A first-of-its-kind piece of imaging technology arrives at the Franklin this week, with the promise of revolutionising the way scientists observe living human cells.
The Biophotonic Correlative Optical Platform (BioCOP) will allow researchers to study biological systems across multiple spatial and time scales simultaneously – at unprecedented resolution and sensitivity.
Once operational, BioCOP will generate vital, detailed insights into human health and disease that were previously unattainable, across topics ranging from the structure of brain cells to the way our immune system responds to threats from viruses or cancers.
The BioCOP project is a partnership between the Franklin and the Kennedy Institute of Rheumatology at the University of Oxford, where the technology was housed during its design and assembly phase. The project sits within the Franklin’s Correlated Imaging theme, which aims to deepen our understanding of biological systems and processes by enabling information from multiple imaging techniques to be collected simultaneously. While the ‘correlation’ of data from different instruments is well established in fields such as astronomy, the concept has huge untapped potential in the life sciences.
Project lead Professor Marco Fritzsche, an associate professor at the Kennedy and research fellow at the Franklin, said BioCOP would ‘push the boundaries’ of biological imaging. ‘To fully understand the biological processes happening in the human body during times of good health and illness,’ said Professor Fritzsche, ‘we need to be able to observe those processes across multiple space and time scales, in realistic and relevant tissue microenvironments.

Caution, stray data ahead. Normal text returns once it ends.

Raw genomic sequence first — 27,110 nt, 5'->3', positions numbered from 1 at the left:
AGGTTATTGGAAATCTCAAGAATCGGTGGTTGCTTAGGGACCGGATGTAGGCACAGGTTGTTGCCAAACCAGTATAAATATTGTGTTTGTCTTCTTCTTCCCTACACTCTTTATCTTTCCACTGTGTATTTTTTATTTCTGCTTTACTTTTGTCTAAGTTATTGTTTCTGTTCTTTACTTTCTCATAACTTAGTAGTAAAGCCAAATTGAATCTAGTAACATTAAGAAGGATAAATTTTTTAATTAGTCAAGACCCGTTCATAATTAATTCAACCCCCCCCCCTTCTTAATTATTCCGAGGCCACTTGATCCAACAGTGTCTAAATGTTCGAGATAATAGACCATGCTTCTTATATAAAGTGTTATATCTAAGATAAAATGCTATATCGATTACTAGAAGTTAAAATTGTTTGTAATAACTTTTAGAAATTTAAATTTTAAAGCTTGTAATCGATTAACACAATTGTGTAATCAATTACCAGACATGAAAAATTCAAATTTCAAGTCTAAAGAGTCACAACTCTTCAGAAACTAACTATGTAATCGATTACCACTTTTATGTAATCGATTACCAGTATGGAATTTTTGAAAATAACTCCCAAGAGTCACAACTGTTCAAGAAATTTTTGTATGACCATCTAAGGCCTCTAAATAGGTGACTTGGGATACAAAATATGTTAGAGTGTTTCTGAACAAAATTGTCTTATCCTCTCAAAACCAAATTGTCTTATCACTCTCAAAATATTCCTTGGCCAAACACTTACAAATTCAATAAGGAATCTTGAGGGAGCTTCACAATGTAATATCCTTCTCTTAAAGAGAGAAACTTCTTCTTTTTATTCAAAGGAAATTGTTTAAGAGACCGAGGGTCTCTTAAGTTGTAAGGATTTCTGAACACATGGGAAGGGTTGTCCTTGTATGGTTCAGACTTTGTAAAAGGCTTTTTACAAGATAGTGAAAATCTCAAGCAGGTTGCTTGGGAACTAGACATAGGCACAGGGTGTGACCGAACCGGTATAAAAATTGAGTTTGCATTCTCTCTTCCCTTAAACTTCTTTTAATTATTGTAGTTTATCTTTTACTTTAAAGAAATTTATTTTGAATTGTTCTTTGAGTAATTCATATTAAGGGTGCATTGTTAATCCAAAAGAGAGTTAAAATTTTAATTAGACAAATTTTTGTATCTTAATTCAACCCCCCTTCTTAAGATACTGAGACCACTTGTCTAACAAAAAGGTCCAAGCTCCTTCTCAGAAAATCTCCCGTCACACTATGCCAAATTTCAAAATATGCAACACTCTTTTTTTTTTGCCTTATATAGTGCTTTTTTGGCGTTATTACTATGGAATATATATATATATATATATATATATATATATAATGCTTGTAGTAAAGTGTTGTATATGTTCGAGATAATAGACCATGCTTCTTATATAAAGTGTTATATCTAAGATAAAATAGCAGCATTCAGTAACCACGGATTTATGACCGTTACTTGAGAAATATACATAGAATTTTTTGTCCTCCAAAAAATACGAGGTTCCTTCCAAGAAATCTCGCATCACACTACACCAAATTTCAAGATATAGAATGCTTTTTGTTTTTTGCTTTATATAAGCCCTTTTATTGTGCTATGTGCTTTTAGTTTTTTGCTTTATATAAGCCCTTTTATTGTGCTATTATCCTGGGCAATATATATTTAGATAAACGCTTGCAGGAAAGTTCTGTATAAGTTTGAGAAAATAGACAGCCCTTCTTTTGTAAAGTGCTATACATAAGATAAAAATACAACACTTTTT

‘BioCOP allows us to do this by bringing together two cutting-edge imaging modalities at the same time: 3D lattice light sheet microscopy, and super-resolution structured illumination microscopy. It’s a platform that pushes the boundaries of what we can currently do in biological imaging, and which fits in very neatly with the Franklin’s focus on making big technological leaps forward. BioCOP will be up to 100 times faster, 100 times more sensitive, and allow ten times higher spatial resolution than previous technology.’
A key aspect of the BioCOP setup involves the creation of ‘organ-on-a-chip’ devices that mimic the environment inside the human body and enable the study of biological material – even down to individual cells – within tiny amounts of fluid. This will allow researchers to uncover the biophysical mechanisms taking place when, for example, immune cells interact with the antigens that provoke an inflammatory response to threats such as external pathogens. This has the potential to inform the diagnostic tools and therapeutics of the future.
Professor Fritzsche, whose Biophysical Immunology Laboratory probes at the interface between biology and physics in the context of the human immune system, highlighted the ‘light touch’ nature of the BioCOP system as one of its chief benefits. He said: ‘In conventional imaging – particularly in fluorescence microscopy – the process of illuminating cells with lasers causes a phenomenon called phototoxicity. This can degrade the sample and influence the biology that’s taking place. BioCOP’s superior speed and sensitivity allows us to carry out experiments much less invasively and destructively than before: we can observe cells over longer periods of time without producing those negative effects on the sample.’
A one-metre-cubed ‘black box’ featuring a complex system of lasers and mirrors, BioCOP is far removed from the traditional optical microscope design that many of us are familiar with. It will take, Professor Fritzsche estimates, up to two years of optimisation before BioCOP is ready to be used in experimental research.
He added: ‘We have been very lucky in being able to recruit two excellent postdoctoral researchers, Dr Narain Karedla and Dr Anna Schepers, who will establish BioCOP at the Franklin.
‘There’s a lot of excitement here about the arrival of BioCOP and what it can do scientifically. The Franklin is the perfect place for this technology – it will benefit from on-site technical expertise in a range of areas, and there will be lots of opportunities for collaboration with researchers from other disciplines.’